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Apoptosis: Activation and Inhibition in Health and Disease

Sandra Georgina Solano-Gálvez
Jack Abadi-Chiriti
Luis Gutiérrez-Velez
Eduardo Rodríguez-Puente
Enrique Konstat-Korzenny
Diego-Abelardo Álvarez-Hernández
Giorgio Franyuti-Kelly
Laila Gutiérrez-Kobeh
4 and
Rosalino Vázquez-López
Departamento de Microbiología y Parasitología, Facultad de Medicina, Universidad Nacional Autónoma de México, Ciudad de México 04510, Mexico
Departamento de Microbiología, Centro de Investigación en Ciencias de la Salud, Facultad de Ciencias de la Salud, Universidad Anáhuac México Campus Norte, Huixquilucán Estado de México 52786, México
Medical IMPACT, Infectious Disease Department, Mexico City 53900, Estado de México, Mexico
Unidad de Investigación UNAM-INC, División Investigación, Facultad de Medicina, Universidad Nacional Autónoma de México, Instituto Nacional de Cardiología, Mexico City, 14080, Mexico
Author to whom correspondence should be addressed.
Med. Sci. 2018, 6(3), 54;
Submission received: 12 June 2018 / Revised: 28 June 2018 / Accepted: 29 June 2018 / Published: 4 July 2018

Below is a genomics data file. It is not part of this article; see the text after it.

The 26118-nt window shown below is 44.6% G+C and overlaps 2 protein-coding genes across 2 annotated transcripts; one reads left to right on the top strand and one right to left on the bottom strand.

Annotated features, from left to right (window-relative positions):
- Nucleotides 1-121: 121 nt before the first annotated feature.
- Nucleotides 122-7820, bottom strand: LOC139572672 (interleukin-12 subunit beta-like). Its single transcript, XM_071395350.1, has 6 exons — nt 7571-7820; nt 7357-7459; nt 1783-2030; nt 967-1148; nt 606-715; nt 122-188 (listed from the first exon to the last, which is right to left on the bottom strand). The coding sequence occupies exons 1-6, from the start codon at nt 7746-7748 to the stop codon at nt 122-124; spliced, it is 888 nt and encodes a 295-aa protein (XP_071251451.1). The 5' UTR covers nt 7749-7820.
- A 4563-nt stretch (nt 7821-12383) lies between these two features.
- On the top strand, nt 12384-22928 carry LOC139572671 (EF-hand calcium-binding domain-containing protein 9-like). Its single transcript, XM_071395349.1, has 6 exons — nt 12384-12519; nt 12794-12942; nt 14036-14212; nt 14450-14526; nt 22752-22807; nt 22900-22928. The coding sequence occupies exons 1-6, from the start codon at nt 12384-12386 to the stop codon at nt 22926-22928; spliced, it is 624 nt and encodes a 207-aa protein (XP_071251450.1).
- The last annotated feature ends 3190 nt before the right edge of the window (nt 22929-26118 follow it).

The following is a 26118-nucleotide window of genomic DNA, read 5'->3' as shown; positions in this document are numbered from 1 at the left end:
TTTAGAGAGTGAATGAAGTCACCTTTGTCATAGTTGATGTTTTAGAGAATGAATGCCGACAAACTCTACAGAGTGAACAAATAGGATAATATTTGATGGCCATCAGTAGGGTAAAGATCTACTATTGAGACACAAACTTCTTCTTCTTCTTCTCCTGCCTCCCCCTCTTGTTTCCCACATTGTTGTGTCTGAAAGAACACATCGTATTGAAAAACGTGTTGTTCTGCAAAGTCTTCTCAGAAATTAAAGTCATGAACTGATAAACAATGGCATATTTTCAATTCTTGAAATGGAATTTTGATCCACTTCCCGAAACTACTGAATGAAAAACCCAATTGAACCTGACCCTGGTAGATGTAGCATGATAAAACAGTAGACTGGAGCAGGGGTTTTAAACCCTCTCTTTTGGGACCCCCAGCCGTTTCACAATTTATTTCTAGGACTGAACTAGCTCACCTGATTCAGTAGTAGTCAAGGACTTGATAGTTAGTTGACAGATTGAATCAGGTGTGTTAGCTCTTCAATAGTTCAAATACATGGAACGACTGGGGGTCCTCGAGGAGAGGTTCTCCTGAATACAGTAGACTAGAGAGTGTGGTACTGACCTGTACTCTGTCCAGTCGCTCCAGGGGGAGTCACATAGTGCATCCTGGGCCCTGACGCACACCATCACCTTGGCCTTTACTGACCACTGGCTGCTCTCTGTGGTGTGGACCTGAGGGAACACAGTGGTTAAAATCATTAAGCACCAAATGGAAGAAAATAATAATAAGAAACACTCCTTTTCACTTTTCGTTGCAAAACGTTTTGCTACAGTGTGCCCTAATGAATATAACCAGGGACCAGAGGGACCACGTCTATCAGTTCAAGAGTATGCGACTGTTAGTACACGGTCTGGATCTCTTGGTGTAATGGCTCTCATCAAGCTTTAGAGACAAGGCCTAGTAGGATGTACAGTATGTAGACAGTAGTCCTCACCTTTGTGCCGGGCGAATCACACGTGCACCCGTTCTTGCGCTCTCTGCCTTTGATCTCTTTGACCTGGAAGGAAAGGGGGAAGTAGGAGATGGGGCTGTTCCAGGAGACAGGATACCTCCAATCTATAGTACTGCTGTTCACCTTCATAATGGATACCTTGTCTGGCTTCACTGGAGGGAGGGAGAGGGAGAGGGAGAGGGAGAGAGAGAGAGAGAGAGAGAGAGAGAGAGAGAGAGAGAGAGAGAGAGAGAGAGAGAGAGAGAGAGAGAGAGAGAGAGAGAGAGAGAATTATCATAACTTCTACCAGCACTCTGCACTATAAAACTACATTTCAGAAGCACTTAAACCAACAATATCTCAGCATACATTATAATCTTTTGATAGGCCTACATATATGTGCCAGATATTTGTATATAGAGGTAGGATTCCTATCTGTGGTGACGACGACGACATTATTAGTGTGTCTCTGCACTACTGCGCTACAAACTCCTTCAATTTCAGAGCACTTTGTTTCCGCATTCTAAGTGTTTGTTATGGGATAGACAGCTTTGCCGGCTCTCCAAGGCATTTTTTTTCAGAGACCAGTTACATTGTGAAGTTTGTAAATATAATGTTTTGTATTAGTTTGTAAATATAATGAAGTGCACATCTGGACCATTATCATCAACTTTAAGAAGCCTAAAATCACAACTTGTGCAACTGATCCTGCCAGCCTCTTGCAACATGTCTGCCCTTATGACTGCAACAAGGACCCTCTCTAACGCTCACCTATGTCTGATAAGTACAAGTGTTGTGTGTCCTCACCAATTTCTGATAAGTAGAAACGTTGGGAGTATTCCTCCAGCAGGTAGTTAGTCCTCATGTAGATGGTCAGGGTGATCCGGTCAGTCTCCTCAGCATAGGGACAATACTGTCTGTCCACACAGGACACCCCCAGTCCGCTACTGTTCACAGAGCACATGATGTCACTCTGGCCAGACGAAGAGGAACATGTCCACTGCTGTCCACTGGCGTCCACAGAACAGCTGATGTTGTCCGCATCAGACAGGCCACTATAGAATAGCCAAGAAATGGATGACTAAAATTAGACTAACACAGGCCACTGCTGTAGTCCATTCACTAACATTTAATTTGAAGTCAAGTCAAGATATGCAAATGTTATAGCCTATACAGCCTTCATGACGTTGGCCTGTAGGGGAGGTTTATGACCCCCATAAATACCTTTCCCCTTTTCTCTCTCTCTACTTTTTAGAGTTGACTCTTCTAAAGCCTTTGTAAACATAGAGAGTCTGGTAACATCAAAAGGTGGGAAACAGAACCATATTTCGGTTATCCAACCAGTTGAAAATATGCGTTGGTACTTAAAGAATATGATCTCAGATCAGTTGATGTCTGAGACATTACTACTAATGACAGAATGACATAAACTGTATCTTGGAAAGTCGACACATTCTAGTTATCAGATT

There are many types of cell death, each involving multiple and complex molecular events. Cell death can occur accidentally when exposed to extreme physical, chemical, or mechanical conditions, or it can also be regulated, which involves a genetically coded complex machinery to carry out the process. Apoptosis is an example of the latter. Apoptotic cell death can be triggered through different intracellular signalling pathways that lead to morphological changes and eventually cell death. This is a normal and biological process carried out during maturation, remodelling, growth, and development in tissues. To maintain tissue homeostasis, regulatory, and inhibitory mechanisms must control apoptosis. Paradoxically, these same pathways are utilized during infection by distinct intracellular microorganisms to evade recognition by the immune system and therefore survive, reproduce and develop. In cancer, neoplastic cells inhibit apoptosis, thus allowing their survival and increasing their capability to invade different tissues and organs. The purpose of this work is to review the generalities of the molecular mechanisms and signalling pathways involved in apoptosis induction and inhibition. Additionally, we compile the current evidence of apoptosis modulation during cancer and Leishmania infection as a model of apoptosis regulation by an intracellular microorganism.